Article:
Sister Prudence Allen
Nov. 3 1993
A Necessary Evil—
To Define Evil is to Define God
In this examination of the benevolent God and the existence of evil dilemma we will, perhaps from necessity, focus our attention not so much upon the enigma of God, but—in the belief that clarifying one might clarify both—upon the more accessible nature of evil.
Augustine begins his examination of evil by tackling the problem inherent in accepting that the original of “Original Sin” must function in its temporal as well as its religious sense.
. . . in your sight no man is free from sin, not even a child who has lived only one day on earth. (C. 27)
The investigation into the state of babyhood does indeed reveal the presence of sin. It is significant though that often Augustine digresses into prayer, suggesting that he realised—perhaps unconsciously—that the evidence was somewhat tenuous and necessitated a rigid and narrow definition of sin. Indeed, it seems strange to suggest that a baby’s cries for milk are sinful and that the only reason we do not rebuke him is that the scolding will not be understood. Even the reasoning is peculiar: Because crying for food it is an action we generally discard as we grow—and as a general rule men do not willingly discard that which is good—then it must be an evil thing even in a baby.
Of course, the first problem is that Augustine equates crying baby with crying adult, instead of crying baby with talking adult. In this respect, asking for food is certainly not wrought with evil. But the main problem is that Augustine here places the focus entirely on the action itself, though it seems manifestly obvious that actions need not, in themselves, be either good or evil. There is an essential contextual factor that must be considered. We would certainly all agree that stealing is evil, particularly when it produces unhappiness or calamity. But when we steal the tools of evil from an evil doer intent on using them for evil? Lying is always wrong. Or is it? If we lie to save life? Murder is always evil. Or is it? If we murder one and thereby save two—or two million? When we examine not simply the act but the context in which it was acted, a new factor begins to be realised: the intent or motive. What becomes clear is that it is not so much the act that is good or evil, as Augustine here suggests, but the intent of the person doing the action. To judge an act without reference to its context then is to commit a sin in judging sin.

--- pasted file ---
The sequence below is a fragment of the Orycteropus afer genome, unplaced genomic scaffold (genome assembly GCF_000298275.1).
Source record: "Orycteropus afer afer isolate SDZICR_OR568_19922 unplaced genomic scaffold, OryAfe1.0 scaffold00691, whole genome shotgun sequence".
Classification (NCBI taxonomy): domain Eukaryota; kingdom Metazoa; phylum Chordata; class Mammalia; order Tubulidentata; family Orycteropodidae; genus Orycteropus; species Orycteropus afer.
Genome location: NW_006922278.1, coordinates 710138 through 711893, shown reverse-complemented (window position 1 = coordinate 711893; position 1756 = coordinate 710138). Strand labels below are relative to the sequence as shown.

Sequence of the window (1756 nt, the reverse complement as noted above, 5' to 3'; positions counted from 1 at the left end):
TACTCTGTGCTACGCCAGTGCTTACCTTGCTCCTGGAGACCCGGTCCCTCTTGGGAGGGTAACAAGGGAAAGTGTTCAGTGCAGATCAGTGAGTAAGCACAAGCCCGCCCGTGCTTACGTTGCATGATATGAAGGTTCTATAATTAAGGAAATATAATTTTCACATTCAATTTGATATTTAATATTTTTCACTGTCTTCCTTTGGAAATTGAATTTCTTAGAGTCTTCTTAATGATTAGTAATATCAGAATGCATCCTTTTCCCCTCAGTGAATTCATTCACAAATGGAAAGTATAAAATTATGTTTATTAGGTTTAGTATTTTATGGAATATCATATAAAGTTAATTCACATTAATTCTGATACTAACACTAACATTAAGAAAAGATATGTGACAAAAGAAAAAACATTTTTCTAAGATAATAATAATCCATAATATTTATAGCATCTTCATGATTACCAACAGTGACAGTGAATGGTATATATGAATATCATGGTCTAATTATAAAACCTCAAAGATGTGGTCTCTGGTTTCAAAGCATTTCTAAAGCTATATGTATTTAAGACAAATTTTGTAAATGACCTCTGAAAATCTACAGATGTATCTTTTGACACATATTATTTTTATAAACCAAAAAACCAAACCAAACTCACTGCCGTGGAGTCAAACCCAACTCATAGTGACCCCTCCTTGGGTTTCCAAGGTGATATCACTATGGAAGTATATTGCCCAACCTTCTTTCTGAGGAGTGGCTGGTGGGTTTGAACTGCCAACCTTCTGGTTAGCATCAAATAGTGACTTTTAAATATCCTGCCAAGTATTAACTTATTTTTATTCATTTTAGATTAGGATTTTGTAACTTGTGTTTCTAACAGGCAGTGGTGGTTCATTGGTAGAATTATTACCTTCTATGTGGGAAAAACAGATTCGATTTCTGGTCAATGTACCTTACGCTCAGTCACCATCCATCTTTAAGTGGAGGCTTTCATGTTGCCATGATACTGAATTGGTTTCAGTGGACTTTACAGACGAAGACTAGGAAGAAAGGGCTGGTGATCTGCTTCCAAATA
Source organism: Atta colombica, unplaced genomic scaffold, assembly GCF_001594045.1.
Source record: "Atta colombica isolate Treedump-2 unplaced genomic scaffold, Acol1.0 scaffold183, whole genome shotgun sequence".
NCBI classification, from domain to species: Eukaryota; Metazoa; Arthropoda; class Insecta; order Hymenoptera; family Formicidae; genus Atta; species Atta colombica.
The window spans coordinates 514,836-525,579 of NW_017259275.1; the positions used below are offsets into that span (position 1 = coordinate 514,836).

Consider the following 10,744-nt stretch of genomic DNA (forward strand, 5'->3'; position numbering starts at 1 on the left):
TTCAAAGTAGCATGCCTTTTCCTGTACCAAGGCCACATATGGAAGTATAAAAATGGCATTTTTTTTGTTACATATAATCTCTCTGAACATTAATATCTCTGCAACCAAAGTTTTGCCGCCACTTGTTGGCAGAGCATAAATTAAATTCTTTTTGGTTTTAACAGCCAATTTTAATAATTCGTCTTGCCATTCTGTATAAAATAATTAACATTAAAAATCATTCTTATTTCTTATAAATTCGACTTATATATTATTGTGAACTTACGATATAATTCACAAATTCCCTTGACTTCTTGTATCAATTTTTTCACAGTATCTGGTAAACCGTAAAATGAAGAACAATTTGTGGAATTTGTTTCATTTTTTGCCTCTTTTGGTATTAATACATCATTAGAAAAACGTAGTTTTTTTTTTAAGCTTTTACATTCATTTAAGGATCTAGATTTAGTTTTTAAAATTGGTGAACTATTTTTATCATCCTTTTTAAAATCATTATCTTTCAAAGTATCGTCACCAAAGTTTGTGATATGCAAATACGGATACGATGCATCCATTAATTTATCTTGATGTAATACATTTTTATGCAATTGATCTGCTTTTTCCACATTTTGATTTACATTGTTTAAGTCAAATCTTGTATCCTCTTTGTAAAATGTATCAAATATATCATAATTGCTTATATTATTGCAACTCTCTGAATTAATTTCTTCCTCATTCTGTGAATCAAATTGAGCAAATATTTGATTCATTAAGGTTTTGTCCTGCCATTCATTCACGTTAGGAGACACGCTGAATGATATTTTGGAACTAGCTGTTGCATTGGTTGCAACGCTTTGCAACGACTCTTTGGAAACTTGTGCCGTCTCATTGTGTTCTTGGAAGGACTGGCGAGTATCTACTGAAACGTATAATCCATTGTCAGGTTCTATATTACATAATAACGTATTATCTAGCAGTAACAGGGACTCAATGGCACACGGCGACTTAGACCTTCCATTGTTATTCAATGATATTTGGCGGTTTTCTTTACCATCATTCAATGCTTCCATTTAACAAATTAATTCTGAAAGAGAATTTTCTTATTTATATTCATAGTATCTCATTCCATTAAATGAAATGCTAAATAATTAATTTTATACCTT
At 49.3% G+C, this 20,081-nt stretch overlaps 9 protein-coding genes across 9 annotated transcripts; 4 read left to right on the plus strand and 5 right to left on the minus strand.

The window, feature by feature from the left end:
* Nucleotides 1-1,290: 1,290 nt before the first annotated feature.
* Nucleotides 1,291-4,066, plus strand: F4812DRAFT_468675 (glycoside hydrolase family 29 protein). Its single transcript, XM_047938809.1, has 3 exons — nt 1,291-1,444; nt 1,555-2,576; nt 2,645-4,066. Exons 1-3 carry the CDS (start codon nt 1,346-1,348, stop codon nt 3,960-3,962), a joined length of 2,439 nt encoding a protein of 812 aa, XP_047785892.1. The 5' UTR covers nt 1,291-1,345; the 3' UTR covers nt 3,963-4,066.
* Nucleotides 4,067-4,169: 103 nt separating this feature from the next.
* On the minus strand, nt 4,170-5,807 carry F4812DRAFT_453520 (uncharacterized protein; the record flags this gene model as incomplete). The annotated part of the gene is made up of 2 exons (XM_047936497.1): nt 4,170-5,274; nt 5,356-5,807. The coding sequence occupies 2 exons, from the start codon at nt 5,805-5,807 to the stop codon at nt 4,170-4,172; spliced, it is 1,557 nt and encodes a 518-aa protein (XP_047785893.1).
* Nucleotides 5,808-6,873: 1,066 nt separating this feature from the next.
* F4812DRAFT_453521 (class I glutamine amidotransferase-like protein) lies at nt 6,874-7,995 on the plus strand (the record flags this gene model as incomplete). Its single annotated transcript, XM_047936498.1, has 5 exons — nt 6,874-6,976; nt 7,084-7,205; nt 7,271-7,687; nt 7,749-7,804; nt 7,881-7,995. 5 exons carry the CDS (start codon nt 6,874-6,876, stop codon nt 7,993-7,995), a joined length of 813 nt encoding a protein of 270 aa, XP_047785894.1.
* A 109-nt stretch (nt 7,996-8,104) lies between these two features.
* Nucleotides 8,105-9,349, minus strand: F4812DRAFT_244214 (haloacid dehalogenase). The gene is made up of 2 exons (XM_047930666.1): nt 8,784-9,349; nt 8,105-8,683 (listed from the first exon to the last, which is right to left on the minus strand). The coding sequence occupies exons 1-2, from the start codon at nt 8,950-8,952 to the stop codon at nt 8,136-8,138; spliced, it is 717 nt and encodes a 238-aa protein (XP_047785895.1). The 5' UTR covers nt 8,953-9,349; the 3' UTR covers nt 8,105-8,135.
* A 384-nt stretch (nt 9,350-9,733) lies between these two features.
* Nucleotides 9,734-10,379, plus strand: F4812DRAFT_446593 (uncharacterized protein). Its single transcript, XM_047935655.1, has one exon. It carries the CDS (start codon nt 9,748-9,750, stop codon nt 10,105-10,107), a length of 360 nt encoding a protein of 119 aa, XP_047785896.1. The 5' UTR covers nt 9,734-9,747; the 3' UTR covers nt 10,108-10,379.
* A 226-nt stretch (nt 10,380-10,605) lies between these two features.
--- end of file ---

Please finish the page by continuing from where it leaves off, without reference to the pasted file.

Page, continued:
We can hardly fail to notice that Augustine, by relying upon this simplistic definition of evil, which does not take into account the subtleties of context and intent, has argued himself into a corner when he suggests:
It was, then, simply because they are small that you used children to symbolise humility when, as our King, you commended it by saying that the kingdom of heaven belongs to such as these. (C. 40)
Even if we accept the fact of original sin, it seems much safer—and a good deal more accurate—to suppose that it lies dormant in the early stages of babyhood and that the manifestation of its presence is conjunctive with the development of autonomy. This, at least, corresponds with empirical evidence; furthermore, this would imply that young children are less sinful than old children, than adults, offering a more credulous explanation to “the kingdom of heaven belongs to such as these.”